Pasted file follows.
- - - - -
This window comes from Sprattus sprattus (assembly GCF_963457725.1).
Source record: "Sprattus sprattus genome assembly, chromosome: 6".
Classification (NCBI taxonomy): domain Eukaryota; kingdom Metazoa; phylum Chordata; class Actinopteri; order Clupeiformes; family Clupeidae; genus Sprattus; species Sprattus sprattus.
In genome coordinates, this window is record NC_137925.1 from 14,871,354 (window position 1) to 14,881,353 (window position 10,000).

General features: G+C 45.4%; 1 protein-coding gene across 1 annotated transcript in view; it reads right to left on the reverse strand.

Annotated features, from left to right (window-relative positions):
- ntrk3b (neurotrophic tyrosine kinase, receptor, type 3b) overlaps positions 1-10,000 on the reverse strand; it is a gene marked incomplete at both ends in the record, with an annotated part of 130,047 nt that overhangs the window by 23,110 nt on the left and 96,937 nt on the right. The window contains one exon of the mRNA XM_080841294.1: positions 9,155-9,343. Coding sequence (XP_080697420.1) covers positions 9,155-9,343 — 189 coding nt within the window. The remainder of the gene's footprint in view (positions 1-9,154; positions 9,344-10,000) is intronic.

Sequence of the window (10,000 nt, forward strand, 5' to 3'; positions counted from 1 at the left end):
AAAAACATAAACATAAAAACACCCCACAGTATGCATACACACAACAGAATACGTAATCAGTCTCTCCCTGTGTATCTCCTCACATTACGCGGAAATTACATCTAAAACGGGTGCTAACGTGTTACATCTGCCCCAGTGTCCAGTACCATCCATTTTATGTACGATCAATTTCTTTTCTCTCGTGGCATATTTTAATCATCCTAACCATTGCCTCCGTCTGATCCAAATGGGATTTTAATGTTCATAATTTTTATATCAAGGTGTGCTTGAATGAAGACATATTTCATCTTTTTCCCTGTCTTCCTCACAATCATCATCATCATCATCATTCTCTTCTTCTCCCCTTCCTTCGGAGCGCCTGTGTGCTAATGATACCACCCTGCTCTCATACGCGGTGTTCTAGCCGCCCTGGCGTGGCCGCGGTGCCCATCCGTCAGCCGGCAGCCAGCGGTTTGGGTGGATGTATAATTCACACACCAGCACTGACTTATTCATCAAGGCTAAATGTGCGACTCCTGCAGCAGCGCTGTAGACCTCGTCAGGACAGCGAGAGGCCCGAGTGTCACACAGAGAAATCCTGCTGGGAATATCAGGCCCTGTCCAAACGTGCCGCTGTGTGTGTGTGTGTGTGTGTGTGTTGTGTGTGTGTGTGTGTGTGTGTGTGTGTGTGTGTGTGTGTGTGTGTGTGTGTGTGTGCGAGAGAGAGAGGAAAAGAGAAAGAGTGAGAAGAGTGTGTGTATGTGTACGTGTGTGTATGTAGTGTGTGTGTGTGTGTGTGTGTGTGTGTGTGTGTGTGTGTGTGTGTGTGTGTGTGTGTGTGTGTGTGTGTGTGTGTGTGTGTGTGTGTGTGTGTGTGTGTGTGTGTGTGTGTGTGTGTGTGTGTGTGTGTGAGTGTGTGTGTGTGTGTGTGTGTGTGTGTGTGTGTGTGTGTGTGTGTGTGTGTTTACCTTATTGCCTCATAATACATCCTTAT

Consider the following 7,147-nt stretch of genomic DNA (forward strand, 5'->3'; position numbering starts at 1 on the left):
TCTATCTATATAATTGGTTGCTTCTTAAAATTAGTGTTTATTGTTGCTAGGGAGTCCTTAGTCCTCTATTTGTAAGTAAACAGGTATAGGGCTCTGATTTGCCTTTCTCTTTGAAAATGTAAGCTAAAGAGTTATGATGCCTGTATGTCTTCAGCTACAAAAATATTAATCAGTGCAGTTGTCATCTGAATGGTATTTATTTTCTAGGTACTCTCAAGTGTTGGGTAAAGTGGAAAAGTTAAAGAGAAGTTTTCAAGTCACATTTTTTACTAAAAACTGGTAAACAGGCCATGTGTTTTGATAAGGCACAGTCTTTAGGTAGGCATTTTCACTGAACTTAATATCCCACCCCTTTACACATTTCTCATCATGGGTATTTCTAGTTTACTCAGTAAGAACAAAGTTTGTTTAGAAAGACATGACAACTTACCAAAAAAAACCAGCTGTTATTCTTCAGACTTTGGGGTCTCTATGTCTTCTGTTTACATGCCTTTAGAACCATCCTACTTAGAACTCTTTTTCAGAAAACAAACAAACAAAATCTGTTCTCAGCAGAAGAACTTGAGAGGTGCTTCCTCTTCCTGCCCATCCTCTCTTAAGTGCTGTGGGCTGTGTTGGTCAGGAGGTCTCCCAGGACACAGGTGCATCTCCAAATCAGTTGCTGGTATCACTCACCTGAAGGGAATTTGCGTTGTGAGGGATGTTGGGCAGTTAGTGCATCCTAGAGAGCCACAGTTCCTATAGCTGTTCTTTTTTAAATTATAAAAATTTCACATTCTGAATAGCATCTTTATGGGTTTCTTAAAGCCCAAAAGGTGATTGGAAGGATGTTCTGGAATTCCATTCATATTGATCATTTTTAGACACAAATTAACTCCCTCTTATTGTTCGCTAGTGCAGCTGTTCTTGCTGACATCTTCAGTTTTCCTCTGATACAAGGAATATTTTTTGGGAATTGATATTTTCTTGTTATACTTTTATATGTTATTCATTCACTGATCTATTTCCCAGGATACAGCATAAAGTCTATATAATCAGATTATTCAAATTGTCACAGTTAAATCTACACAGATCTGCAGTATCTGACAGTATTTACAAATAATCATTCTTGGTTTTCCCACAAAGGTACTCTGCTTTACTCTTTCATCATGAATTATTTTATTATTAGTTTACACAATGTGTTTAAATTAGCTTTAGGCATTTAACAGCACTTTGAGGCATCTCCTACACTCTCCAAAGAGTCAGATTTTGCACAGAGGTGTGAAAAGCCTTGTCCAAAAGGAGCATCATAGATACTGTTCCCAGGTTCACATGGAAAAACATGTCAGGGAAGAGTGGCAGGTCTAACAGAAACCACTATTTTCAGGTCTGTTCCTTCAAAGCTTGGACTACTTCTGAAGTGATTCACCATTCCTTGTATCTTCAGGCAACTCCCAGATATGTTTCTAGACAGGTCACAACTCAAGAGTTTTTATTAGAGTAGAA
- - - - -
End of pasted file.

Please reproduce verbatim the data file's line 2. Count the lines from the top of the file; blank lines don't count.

Source record: "Sprattus sprattus genome assembly, chromosome: 6".